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Bexar County Sheriff Javier Salazar has launched a criminal investigation into Florida Gov. Ron DeSantis flying 48 migrants from San Antonio to Martha’s Vineyard last week. The decision comes on the heels of immigration rights groups and Democrats accusing Republicans of exploiting vulnerable migrants for political points by promising them jobs and housing, only to fly them to an island off the coast of Massachusetts that was not warned people needing help were coming.
Salazar, sheriff for the county where San Antonio is located, said it is too early in the investigation to name suspects or know what laws were broken. But he said he is talking to an attorney representing some of the migrants and trying to figure out what charges should be made and against whom.
“We want to know what was promised to them. What, if anything, did they sign? Did they understand the document that was put in front of them if they signed something? Or was this strictly a predatory measure?” Salazar said.
Last week, DeSantis said the planes were part of his state’s $12 million program to relocate migrants to a “sanctuary destination.” Migrants said a woman going by the name of Perla approached them outside San Antonio’s Migrant Resource Center and promised them jobs and shelter. Some said they were told they were going to Boston. But they arrived in Martha’s Vineyard, where local officials were caught off guard. Migrants are currently being housed at Joint Base Cape Cod in Massachusetts.
DeSantis’ communications director, Taryn Fenske, said in a statement that migrants “have been more than willing to leave Bexar County after being abandoned, homeless, and ‘left to fend for themselves.’”
“Florida gave them an opportunity to seek greener pastures in a sanctuary jurisdiction that offered greater resources for them, as we expected,” she said.
Republican Texas Gov. Greg Abbott’s office said it was not responsible for the planes, but he has employed a similar strategy, busing migrants to cities run by Democrats to relieve overwhelmed border communities. The moves are meant to call attention to the Biden administration’s immigration policies. Abbott has spent at least $12 million busing migrants to New York City, Chicago and Washington, D.C. Last week, he sent buses to Vice President Kamala Harris’ residence.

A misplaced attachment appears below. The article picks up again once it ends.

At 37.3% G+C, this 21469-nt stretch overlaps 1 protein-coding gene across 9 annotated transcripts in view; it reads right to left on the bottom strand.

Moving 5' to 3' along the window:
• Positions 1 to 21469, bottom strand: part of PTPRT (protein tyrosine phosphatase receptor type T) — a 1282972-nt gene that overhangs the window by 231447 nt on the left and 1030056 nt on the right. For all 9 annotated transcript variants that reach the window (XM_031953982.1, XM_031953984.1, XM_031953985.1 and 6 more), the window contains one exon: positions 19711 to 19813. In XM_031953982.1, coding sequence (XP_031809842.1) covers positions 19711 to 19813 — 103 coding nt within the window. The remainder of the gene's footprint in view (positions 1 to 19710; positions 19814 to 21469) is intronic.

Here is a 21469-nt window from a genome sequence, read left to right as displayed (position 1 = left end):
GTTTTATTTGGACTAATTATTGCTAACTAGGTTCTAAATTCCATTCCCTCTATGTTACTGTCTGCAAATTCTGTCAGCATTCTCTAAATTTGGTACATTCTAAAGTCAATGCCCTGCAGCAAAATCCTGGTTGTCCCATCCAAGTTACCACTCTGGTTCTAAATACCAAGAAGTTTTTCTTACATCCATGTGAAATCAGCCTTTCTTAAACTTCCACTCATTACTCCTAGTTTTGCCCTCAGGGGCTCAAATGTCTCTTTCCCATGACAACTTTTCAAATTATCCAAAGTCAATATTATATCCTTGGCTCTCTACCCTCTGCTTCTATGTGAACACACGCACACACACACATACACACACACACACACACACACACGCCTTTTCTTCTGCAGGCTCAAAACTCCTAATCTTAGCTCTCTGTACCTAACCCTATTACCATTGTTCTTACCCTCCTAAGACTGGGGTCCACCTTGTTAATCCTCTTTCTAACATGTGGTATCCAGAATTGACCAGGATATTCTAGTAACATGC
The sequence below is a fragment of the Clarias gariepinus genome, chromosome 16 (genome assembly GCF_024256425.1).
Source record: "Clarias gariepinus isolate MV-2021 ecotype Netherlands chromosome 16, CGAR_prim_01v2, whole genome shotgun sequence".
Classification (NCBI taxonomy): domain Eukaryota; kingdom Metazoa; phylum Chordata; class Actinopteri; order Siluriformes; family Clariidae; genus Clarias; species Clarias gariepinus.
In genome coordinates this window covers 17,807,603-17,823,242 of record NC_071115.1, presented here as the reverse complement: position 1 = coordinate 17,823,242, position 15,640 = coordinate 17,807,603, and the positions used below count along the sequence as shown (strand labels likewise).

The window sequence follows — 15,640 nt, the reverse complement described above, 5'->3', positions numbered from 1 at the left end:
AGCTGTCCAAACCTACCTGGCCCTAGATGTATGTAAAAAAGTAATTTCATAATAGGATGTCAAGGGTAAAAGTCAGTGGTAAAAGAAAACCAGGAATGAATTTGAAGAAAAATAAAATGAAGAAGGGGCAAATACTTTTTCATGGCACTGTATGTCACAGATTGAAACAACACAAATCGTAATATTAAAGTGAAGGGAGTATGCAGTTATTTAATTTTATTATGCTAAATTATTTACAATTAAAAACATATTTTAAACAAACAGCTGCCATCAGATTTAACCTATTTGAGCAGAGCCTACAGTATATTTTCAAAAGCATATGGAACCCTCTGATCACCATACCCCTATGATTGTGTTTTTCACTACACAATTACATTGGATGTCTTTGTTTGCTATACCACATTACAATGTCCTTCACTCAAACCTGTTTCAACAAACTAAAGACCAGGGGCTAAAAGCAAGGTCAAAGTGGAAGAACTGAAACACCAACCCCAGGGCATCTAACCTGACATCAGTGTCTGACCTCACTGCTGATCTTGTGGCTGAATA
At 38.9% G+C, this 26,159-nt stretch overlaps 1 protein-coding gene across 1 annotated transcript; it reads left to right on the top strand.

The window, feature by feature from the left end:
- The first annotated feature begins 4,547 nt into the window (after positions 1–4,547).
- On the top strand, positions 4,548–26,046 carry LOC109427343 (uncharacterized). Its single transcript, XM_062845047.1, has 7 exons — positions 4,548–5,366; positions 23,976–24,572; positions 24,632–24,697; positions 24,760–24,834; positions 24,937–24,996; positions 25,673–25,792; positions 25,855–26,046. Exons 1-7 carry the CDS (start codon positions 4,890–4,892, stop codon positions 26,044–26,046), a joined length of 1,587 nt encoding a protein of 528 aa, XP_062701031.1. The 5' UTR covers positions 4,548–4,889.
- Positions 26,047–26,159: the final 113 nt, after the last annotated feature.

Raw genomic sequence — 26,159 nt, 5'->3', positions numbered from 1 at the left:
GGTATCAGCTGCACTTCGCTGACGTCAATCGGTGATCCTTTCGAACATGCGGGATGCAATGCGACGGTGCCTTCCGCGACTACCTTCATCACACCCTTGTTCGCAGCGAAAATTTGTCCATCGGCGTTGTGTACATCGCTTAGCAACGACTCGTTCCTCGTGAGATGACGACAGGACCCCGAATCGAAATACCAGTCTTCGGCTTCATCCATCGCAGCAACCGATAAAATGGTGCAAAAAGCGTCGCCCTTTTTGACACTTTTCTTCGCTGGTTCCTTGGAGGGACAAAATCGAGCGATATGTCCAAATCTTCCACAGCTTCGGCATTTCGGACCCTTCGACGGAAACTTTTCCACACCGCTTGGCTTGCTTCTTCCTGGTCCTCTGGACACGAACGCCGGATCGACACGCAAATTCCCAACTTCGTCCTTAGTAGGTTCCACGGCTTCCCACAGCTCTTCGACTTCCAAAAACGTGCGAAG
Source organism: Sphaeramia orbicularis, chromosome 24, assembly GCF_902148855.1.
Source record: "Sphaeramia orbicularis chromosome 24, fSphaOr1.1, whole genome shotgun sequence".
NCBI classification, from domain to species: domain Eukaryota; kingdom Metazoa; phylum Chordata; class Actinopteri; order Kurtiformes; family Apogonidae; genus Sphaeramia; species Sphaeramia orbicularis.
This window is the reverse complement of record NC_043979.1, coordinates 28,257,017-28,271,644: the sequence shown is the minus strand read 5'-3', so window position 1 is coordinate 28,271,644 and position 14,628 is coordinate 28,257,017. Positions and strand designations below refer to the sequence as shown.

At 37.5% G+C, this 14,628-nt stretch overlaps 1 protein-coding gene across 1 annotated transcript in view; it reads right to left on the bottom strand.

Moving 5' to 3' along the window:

Immigrants’ rights groups and Democrats have likened these actions to human trafficking by treating migrants like “human cargo” to score political points.
At a Monday press conference, Salazar blasted the flights from his Texas county to Massachusetts, calling them “an abuse of human rights.”
“What infuriates me most about this case is that here we have 48 people that are already on hard times, they are here legally in our country. At that point, they have every right to be where they are and I believe they were preyed upon,” Salazar said. “Somebody came from out of state, preyed upon these people, lured them with promises of a better life.”
Salazar also said he is working with private attorneys who are representing the migrants flown to Massachusetts, as well as advocacy organizations, regarding this incident.
“I believe there is some criminal activity involved here, but at present, we are trying to keep an open mind and we are going to investigate to find out and to determine what laws were broken if that does turn out to be the case,” Salazar said.
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This article originally appeared in The Texas Tribune at https://www.texastribune.org/2022/09/19/bexar-county-florida-marthas-vineyard-investigation/.
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